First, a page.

Everyone, after all, is gaudily making more money than we are. (Just look up at the TV monitor in the Northwest lounge.) Our new PC is already bested by another one just six months after we bought it (contributing to bad dreams of lost productivity). Charles Schwab’s getting three hundred thousand calls a day. Internet traffic’s doubling every one hundred days. Our amiable curiosity to know how our fellow Americans are thinking about this or that subject is being seduced by organized, high-priced media ”carpet-bombing” designed to stifle, not foster, the free flow of ideas. And already someplace, somebody has almost certainly cloned a human being by using technology that didn’t exist when we bought our new PC.

This feeling of swarming time naturally pushes us toward a keener awareness of death (usually not that pleasurable), at the same time that it causes us to feel left behind, back in the wake of greater opportunity and expectation. A sturdier sense of the moment as being something besides limbo could help us. Proust wrote that the rich taste of a madeleine made death seem to have no meaning for him. A magic cookie. That would be good.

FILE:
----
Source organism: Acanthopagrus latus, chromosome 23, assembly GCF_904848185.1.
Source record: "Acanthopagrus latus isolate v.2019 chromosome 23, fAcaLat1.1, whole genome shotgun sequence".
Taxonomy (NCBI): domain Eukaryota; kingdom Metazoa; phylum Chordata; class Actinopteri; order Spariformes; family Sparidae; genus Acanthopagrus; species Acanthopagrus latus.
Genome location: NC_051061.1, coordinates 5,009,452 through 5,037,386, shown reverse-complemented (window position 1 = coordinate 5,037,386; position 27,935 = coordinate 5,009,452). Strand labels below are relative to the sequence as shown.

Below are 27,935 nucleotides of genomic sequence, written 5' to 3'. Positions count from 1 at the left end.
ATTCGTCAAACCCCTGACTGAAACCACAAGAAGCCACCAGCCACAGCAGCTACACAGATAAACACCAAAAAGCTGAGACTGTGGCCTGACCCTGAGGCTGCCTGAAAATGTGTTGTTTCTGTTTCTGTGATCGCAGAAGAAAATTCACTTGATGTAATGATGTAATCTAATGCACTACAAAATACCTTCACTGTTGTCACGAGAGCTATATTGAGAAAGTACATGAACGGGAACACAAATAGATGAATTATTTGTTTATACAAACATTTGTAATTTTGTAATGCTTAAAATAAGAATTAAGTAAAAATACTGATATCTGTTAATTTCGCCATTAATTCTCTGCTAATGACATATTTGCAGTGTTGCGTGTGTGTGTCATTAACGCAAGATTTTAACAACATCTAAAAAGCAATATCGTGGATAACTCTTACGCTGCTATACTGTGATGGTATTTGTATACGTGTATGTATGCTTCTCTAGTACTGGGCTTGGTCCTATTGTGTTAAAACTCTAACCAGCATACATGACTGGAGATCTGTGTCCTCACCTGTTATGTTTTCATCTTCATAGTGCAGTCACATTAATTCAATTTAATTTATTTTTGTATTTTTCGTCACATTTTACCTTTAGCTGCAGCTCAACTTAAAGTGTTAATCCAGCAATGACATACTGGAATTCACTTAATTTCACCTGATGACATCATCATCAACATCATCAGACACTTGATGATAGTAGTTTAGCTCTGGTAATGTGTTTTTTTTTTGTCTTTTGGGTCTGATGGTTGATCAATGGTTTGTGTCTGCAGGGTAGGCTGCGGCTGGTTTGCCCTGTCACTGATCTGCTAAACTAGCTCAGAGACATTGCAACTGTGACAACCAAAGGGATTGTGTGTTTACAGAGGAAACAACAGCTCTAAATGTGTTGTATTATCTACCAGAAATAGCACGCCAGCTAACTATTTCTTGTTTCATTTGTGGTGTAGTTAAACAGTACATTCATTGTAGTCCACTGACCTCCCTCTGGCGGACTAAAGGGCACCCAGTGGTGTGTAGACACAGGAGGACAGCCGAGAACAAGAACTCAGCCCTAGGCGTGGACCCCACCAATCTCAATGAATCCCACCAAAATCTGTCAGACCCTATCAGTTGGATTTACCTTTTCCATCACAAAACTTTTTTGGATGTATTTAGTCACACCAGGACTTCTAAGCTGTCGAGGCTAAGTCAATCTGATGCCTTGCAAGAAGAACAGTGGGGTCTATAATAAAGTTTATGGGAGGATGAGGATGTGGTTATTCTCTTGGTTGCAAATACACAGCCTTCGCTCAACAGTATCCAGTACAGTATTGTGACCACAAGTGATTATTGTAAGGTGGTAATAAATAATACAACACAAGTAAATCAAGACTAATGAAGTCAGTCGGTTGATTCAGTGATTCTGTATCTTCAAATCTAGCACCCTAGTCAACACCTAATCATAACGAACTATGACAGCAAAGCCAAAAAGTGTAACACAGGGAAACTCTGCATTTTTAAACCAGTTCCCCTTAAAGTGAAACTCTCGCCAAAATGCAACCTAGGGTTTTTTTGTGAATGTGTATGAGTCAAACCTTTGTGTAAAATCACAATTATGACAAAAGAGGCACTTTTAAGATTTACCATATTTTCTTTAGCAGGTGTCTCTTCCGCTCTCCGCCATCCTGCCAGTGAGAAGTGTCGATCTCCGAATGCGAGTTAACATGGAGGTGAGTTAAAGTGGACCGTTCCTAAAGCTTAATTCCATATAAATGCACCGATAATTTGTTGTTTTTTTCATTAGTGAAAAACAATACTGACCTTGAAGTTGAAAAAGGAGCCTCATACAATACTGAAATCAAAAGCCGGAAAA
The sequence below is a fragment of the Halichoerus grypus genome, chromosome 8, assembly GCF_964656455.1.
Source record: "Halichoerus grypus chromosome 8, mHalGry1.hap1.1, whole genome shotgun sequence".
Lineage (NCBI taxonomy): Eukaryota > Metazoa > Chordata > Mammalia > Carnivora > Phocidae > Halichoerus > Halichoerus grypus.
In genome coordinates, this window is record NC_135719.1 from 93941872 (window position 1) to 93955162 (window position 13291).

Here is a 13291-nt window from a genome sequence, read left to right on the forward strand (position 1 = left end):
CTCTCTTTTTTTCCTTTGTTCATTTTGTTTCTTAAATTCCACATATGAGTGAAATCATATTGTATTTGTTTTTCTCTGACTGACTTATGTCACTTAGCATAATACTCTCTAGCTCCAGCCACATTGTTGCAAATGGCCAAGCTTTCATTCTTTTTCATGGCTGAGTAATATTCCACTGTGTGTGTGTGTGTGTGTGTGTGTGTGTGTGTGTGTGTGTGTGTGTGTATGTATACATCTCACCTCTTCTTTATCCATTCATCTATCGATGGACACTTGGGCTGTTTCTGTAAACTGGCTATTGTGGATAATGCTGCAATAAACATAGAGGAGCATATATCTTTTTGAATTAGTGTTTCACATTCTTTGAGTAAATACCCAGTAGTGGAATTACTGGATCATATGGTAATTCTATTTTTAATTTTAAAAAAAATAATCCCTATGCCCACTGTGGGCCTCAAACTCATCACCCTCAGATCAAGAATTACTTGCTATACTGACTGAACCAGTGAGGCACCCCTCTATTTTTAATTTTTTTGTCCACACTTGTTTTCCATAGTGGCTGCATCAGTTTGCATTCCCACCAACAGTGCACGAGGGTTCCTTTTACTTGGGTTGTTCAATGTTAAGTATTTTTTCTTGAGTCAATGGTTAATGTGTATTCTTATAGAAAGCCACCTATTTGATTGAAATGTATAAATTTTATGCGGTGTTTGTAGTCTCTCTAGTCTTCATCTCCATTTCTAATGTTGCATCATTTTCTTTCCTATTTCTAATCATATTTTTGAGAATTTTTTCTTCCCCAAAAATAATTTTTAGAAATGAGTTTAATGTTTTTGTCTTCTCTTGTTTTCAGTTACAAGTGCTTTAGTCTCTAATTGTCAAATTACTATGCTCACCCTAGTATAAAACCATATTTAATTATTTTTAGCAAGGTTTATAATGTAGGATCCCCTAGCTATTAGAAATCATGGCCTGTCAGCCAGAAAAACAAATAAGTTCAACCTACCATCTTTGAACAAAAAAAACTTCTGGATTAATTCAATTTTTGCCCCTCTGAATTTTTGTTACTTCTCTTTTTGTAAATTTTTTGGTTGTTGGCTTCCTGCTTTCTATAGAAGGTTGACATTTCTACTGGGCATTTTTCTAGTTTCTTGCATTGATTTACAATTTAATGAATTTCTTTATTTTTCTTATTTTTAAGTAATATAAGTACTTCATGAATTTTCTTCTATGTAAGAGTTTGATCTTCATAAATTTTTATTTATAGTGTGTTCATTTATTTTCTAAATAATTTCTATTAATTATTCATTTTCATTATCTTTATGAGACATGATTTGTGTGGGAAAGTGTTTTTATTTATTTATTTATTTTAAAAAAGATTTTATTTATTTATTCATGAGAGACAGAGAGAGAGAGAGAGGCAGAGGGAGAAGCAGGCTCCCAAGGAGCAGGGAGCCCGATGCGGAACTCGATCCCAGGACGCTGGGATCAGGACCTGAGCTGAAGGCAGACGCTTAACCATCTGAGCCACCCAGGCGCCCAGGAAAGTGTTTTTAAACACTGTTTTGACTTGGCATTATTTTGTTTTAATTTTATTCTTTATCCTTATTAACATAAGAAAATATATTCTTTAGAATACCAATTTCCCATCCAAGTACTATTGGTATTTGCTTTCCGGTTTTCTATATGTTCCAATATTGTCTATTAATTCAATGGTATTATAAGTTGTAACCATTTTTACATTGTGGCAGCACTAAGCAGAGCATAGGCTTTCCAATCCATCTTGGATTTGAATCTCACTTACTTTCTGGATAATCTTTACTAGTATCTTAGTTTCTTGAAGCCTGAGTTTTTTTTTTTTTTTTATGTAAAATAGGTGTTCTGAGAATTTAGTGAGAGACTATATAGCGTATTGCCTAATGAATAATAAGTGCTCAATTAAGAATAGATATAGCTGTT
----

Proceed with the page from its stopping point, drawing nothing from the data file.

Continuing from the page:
Of course, I’d be happy to think that reading a novel or a short story or even a poem could help in this cause — a novel I wrote, or one that Proust did; that a story could pacify that sense of the ”indigenous American berserk” Philip Roth wrote about in his novel ”American Pastoral,” and by writing about it sought to calm it.

Novels and stories can also give double service to one’s sense of the now. They often imagine a persuasive fictive present within the book, a present upon which most all the action impends and where meaning and clarity can become apparent. And, while this is happening, they slow the reader’s pace and make him self-conscious so that his now is made vivid and of worth. In addition, novels are often all about these very important issues I’m arguing we’ve lost our good grip on; measuring cause and effect from a recognizable place in time; calculating the results of history; noticing how events of the moment can prefigure events still to come; recognizing our very selves and appraising how we are.